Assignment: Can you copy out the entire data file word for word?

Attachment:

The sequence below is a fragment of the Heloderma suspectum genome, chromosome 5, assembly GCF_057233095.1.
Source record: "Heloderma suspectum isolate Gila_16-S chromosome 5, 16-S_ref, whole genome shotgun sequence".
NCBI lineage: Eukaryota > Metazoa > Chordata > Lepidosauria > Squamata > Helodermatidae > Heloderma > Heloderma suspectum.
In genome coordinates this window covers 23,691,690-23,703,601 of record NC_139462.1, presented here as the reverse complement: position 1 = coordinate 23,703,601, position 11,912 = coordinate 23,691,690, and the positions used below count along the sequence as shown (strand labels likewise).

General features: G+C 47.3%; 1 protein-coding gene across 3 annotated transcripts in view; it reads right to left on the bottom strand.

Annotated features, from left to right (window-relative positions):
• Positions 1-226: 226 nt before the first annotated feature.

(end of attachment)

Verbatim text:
The sequence below is a fragment of the Heloderma suspectum genome, chromosome 5, assembly GCF_057233095.1.
Source record: "Heloderma suspectum isolate Gila_16-S chromosome 5, 16-S_ref, whole genome shotgun sequence".
NCBI lineage: Eukaryota > Metazoa > Chordata > Lepidosauria > Squamata > Helodermatidae > Heloderma > Heloderma suspectum.
In genome coordinates this window covers 23,691,690-23,703,601 of record NC_139462.1, presented here as the reverse complement: position 1 = coordinate 23,703,601, position 11,912 = coordinate 23,691,690, and the positions used below count along the sequence as shown (strand labels likewise).

General features: G+C 47.3%; 1 protein-coding gene across 3 annotated transcripts in view; it reads right to left on the bottom strand.

Annotated features, from left to right (window-relative positions):
• Positions 1-226: 226 nt before the first annotated feature.